The federal government has made disaster assistance available to help Los Angeles, Riverside, San Bernardino, Imperial, Calaveras and Siskiyou counties pay for costs stemming from severe winter storms January and February.
The funding is available to state and local governments and some private nonprofit organizations on a cost-sharing basis for emergency work and repair or replacement of facilities damaged by storms from Jan. 17 to Feb. 6, the Federal Emergency Management Agency said in a statement.
The statement was headlined "President Declares Major Disaster For California." Gov. Arnold Schwarzenegger requested the disaster declaration in early February.
"This action by President Obama will get assistance where it's needed most," Schwarzenegger said Monday. "It will also help reduce a significant portion of the financial burden the storms have placed on communities throughout California."
The FEMA announcement specifies "public assistance" is available for emergency work in six California counties. The agency noted "individual assistance" is not part of the disaster declaration.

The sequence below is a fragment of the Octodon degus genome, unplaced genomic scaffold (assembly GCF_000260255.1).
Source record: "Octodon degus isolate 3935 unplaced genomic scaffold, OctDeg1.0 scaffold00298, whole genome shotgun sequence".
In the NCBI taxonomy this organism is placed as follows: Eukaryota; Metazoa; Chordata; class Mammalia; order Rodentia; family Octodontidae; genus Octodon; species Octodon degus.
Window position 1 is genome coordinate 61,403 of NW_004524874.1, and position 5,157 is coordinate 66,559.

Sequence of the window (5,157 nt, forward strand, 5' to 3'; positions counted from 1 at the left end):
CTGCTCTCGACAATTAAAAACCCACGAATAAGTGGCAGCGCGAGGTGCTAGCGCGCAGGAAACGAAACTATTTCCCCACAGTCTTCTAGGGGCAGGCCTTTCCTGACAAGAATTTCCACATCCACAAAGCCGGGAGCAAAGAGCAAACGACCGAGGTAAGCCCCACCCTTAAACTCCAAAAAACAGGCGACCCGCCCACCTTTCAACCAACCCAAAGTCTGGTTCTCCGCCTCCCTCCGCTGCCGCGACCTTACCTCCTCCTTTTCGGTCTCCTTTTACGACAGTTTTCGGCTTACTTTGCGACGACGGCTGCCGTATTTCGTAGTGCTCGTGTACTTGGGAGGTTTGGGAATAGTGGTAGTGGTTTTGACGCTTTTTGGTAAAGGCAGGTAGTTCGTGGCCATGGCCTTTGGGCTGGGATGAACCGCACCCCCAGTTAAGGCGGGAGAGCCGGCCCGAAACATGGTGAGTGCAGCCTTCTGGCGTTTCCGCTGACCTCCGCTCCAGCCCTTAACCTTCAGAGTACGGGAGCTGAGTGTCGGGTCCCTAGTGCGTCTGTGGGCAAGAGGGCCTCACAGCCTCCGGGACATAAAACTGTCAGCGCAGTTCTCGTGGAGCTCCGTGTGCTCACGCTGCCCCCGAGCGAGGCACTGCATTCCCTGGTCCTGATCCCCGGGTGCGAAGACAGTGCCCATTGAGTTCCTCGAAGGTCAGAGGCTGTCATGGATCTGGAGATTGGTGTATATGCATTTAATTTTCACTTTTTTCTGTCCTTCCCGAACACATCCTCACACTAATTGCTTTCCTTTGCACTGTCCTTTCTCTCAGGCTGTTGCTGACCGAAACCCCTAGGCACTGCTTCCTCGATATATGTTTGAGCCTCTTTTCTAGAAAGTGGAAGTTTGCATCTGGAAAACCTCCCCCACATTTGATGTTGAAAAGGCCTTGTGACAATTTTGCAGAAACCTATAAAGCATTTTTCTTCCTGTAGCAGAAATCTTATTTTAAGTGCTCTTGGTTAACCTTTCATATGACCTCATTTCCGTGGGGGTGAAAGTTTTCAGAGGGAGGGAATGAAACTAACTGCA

Under Obama's declaration, assistance for state and affected local governments can include payment of 75 percent of eligible costs for:
- Repairing and replacing damaged public facilities such as roads, bridges, utilities, buildings, schools, recreational areas and similar publicly owned property, as well as certain private nonprofit community service organizations;
- Removing debris from public areas, and for emergency measures taken to save lives and protect property and public health;
- Hazard mitigation projects to prevent long-term risk to life and property from natural or technological disasters.
Federal funding is also available on a cost-sharing basis for hazard mitigation measures statewide, FEMA Administrator Craig Fugate said.
According to the governor's office, the state identified more than $59.1 million in storm costs and damage eligible for reimbursement through FEMA and more than $33.3 million eligible for reimbursement through the Federal Highway Administration.
Los Angeles County officials have warned that clearing debris after storms in and below the Station Fire burn area could cost "hundreds of millions of dollars," far more than the estimated $90 million local, state and federal agencies spent last year fighting the 250-square-mile blaze, the largest in county history.
The most current debris basin cleanout schedule, updated Monday, pushed back total cleanout for 29 erosion protection structures to April 15. Four structures were listed as 100 percent cleaned-out. Eight other structures were listed 55 percent to 85 percent cleared.